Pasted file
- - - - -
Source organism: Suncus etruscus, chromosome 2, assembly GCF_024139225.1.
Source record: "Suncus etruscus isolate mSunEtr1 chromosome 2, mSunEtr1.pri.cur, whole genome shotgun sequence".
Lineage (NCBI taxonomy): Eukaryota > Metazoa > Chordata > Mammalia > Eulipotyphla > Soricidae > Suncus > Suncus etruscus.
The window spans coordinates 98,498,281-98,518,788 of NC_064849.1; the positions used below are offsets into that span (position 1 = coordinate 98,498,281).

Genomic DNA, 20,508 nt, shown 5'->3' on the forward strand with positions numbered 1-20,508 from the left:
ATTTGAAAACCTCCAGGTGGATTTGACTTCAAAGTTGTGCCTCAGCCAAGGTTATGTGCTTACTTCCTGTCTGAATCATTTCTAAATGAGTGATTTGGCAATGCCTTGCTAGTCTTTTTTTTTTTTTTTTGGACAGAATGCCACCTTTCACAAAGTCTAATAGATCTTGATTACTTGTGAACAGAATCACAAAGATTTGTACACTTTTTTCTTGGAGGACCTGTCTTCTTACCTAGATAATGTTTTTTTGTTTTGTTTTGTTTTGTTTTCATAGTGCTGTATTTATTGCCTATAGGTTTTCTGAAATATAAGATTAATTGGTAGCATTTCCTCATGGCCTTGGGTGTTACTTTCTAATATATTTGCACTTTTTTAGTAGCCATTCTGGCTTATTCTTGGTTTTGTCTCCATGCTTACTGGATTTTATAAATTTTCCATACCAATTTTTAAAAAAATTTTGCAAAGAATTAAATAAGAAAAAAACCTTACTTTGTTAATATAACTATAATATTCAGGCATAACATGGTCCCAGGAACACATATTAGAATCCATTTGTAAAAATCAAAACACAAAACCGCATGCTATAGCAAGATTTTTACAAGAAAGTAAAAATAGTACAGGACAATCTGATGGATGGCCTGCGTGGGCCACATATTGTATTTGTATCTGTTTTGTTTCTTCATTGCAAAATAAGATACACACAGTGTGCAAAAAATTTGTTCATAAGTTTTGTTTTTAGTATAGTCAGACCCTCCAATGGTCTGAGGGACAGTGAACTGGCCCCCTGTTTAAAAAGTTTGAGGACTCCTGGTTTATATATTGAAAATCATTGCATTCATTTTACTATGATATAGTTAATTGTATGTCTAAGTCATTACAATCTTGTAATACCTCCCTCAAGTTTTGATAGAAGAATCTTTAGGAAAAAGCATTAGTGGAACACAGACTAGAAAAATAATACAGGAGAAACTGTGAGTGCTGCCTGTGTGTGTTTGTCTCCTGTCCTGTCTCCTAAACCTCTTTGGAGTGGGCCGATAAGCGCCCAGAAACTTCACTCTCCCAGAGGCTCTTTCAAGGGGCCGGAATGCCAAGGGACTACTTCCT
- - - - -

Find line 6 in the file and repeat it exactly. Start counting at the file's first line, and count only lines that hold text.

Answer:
ATTTGAAAACCTCCAGGTGGATTTGACTTCAAAGTTGTGCCTCAGCCAAGGTTATGTGCTTACTTCCTGTCTGAATCATTTCTAAATGAGTGATTTGGCAATGCCTTGCTAGTCTTTTTTTTTTTTTTTTGGACAGAATGCCACCTTTCACAAAGTCTAATAGATCTTGATTACTTGTGAACAGAATCACAAAGATTTGTACACTTTTTTCTTGGAGGACCTGTCTTCTTACCTAGATAATGTTTTTTTGTTTTGTTTTGTTTTGTTTTCATAGTGCTGTATTTATTGCCTATAGGTTTTCTGAAATATAAGATTAATTGGTAGCATTTCCTCATGGCCTTGGGTGTTACTTTCTAATATATTTGCACTTTTTTAGTAGCCATTCTGGCTTATTCTTGGTTTTGTCTCCATGCTTACTGGATTTTATAAATTTTCCATACCAATTTTTAAAAAAATTTTGCAAAGAATTAAATAAGAAAAAAACCTTACTTTGTTAATATAACTATAATATTCAGGCATAACATGGTCCCAGGAACACATATTAGAATCCATTTGTAAAAATCAAAACACAAAACCGCATGCTATAGCAAGATTTTTACAAGAAAGTAAAAATAGTACAGGACAATCTGATGGATGGCCTGCGTGGGCCACATATTGTATTTGTATCTGTTTTGTTTCTTCATTGCAAAATAAGATACACACAGTGTGCAAAAAATTTGTTCATAAGTTTTGTTTTTAGTATAGTCAGACCCTCCAATGGTCTGAGGGACAGTGAACTGGCCCCCTGTTTAAAAAGTTTGAGGACTCCTGGTTTATATATTGAAAATCATTGCATTCATTTTACTATGATATAGTTAATTGTATGTCTAAGTCATTACAATCTTGTAATACCTCCCTCAAGTTTTGATAGAAGAATCTTTAGGAAAAAGCATTAGTGGAACACAGACTAGAAAAATAATACAGGAGAAACTGTGAGTGCTGCCTGTGTGTGTTTGTCTCCTGTCCTGTCTCCTAAACCTCTTTGGAGTGGGCCGATAAGCGCCCAGAAACTTCACTCTCCCAGAGGCTCTTTCAAGGGGCCGGAATGCCAAGGGACTACTTCCT